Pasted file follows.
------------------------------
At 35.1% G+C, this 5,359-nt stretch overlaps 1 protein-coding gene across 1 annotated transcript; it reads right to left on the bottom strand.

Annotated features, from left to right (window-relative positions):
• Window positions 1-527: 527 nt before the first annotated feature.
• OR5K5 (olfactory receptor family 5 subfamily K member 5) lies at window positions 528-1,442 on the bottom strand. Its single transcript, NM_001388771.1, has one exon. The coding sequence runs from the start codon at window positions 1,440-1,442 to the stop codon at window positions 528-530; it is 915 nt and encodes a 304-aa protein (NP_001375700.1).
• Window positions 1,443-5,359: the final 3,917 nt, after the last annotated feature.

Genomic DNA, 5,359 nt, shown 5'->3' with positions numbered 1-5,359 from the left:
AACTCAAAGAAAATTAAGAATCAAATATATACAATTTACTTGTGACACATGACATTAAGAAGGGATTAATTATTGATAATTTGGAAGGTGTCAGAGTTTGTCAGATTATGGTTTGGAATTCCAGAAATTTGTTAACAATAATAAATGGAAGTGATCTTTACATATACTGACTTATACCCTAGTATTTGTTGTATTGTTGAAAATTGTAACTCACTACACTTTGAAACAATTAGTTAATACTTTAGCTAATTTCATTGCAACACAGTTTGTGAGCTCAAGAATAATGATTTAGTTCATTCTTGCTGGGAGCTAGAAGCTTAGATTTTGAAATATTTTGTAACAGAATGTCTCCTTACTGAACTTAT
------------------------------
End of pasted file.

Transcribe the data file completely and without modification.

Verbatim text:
At 35.1% G+C, this 5,359-nt stretch overlaps 1 protein-coding gene across 1 annotated transcript; it reads right to left on the bottom strand.

Annotated features, from left to right (window-relative positions):
• Window positions 1-527: 527 nt before the first annotated feature.
• OR5K5 (olfactory receptor family 5 subfamily K member 5) lies at window positions 528-1,442 on the bottom strand. Its single transcript, NM_001388771.1, has one exon. The coding sequence runs from the start codon at window positions 1,440-1,442 to the stop codon at window positions 528-530; it is 915 nt and encodes a 304-aa protein (NP_001375700.1).
• Window positions 1,443-5,359: the final 3,917 nt, after the last annotated feature.

Genomic DNA, 5,359 nt, shown 5'->3' with positions numbered 1-5,359 from the left:
AACTCAAAGAAAATTAAGAATCAAATATATACAATTTACTTGTGACACATGACATTAAGAAGGGATTAATTATTGATAATTTGGAAGGTGTCAGAGTTTGTCAGATTATGGTTTGGAATTCCAGAAATTTGTTAACAATAATAAATGGAAGTGATCTTTACATATACTGACTTATACCCTAGTATTTGTTGTATTGTTGAAAATTGTAACTCACTACACTTTGAAACAATTAGTTAATACTTTAGCTAATTTCATTGCAACACAGTTTGTGAGCTCAAGAATAATGATTTAGTTCATTCTTGCTGGGAGCTAGAAGCTTAGATTTTGAAATATTTTGTAACAGAATGTCTCCTTACTGAACTTAT